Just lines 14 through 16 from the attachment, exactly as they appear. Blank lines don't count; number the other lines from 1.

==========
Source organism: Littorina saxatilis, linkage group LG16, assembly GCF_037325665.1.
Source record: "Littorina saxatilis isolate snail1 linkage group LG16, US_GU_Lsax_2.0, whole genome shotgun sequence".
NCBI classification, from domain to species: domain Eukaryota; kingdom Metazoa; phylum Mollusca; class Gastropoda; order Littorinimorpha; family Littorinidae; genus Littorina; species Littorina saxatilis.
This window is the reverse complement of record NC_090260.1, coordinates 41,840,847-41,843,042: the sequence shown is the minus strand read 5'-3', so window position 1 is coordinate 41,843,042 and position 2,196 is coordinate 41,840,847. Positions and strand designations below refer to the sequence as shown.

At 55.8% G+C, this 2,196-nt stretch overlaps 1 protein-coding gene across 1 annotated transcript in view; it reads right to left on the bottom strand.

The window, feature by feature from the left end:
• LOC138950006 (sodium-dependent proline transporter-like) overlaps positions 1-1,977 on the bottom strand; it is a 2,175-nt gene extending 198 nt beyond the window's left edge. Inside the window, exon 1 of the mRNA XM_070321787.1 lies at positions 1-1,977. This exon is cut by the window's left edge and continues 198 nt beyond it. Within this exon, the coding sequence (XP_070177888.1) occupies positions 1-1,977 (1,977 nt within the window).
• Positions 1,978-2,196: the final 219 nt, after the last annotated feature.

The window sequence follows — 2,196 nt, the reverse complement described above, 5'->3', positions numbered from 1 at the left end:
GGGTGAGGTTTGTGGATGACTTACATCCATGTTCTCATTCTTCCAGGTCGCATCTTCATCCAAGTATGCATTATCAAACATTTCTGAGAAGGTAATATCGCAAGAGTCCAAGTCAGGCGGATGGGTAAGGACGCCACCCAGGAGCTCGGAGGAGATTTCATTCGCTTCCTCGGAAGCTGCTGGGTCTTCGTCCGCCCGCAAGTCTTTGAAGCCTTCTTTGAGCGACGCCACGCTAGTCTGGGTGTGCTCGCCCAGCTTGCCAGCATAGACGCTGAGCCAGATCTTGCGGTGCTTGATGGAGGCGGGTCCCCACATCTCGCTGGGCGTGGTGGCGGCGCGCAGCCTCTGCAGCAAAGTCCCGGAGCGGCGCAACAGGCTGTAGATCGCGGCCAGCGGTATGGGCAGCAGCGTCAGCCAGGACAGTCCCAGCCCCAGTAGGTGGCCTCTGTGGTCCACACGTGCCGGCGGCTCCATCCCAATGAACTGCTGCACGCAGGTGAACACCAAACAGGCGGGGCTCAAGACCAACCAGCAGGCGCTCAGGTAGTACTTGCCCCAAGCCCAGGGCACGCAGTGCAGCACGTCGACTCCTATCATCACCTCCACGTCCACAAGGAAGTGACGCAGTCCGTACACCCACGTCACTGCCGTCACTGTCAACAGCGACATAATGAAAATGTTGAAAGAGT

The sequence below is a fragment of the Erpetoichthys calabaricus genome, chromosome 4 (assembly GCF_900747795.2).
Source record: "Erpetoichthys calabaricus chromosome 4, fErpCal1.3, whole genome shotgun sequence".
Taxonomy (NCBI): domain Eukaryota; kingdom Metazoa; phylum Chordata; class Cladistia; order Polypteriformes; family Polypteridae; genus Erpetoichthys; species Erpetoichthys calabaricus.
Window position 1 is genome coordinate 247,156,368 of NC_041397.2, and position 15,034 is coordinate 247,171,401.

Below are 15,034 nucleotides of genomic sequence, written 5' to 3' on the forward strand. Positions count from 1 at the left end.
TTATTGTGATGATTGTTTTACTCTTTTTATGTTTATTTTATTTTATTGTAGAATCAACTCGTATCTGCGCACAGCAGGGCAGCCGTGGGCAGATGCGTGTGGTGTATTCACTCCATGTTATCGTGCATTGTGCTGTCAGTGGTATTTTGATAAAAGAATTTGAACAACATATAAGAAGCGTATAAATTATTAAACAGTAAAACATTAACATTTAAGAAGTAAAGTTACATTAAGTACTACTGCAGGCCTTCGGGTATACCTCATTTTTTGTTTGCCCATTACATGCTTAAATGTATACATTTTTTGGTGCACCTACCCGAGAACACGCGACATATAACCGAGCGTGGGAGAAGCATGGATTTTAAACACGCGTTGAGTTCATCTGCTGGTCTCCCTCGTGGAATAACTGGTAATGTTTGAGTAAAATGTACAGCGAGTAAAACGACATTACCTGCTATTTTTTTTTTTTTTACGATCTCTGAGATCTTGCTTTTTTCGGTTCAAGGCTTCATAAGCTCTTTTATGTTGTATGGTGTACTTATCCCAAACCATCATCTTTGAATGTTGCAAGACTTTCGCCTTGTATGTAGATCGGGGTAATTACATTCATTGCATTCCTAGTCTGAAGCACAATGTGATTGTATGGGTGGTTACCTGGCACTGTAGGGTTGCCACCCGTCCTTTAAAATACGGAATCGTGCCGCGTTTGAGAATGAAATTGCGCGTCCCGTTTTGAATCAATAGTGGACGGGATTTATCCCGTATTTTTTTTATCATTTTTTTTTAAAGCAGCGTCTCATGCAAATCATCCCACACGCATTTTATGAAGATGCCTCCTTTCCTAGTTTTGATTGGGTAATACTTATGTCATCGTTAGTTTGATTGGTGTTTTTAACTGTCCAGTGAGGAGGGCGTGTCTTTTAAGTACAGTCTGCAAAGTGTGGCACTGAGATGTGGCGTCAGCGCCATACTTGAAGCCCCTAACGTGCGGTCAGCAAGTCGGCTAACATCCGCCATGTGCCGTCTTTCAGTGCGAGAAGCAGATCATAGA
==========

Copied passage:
Window position 1 is genome coordinate 247,156,368 of NC_041397.2, and position 15,034 is coordinate 247,171,401.

Below are 15,034 nucleotides of genomic sequence, written 5' to 3' on the forward strand. Positions count from 1 at the left end.
TTATTGTGATGATTGTTTTACTCTTTTTATGTTTATTTTATTTTATTGTAGAATCAACTCGTATCTGCGCACAGCAGGGCAGCCGTGGGCAGATGCGTGTGGTGTATTCACTCCATGTTATCGTGCATTGTGCTGTCAGTGGTATTTTGATAAAAGAATTTGAACAACATATAAGAAGCGTATAAATTATTAAACAGTAAAACATTAACATTTAAGAAGTAAAGTTACATTAAGTACTACTGCAGGCCTTCGGGTATACCTCATTTTTTGTTTGCCCATTACATGCTTAAATGTATACATTTTTTGGTGCACCTACCCGAGAACACGCGACATATAACCGAGCGTGGGAGAAGCATGGATTTTAAACACGCGTTGAGTTCATCTGCTGGTCTCCCTCGTGGAATAACTGGTAATGTTTGAGTAAAATGTACAGCGAGTAAAACGACATTACCTGCTATTTTTTTTTTTTTTACGATCTCTGAGATCTTGCTTTTTTCGGTTCAAGGCTTCATAAGCTCTTTTATGTTGTATGGTGTACTTATCCCAAACCATCATCTTTGAATGTTGCAAGACTTTCGCCTTGTATGTAGATCGGGGTAATTACATTCATTGCATTCCTAGTCTGAAGCACAATGTGATTGTATGGGTGGTTACCTGGCACTGTAGGGTTGCCACCCGTCCTTTAAAATACGGAATCGTGCCGCGTTTGAGAATGAAATTGCGCGTCCCGTTTTGAATCAATAGTGGACGGGATTTATCCCGTATTTTTTTTATCATTTTTTTTTAAAGCAGCGTCTCATGCAAATCATCCCACACGCATTTTATGAAGATGCCTCCTTTCCTAGTTTTGATTGGGTAATACTTATGTCATCGTTAGTTTGATTGGTGTTTTTAACTGTCCAGTGAGGAGGGCGTGTCTTTTAAGTACAGTCTGCAAAGTGTGGCACTGAGATGTGGCGTCAGCGCCATACTTGAAGCCCCTAACGTGCGGTCAGCAAGTCGGCTAACATCCGCCATGTGCCGTCTTTCAGTGCGAGAAGCAGATCATAGA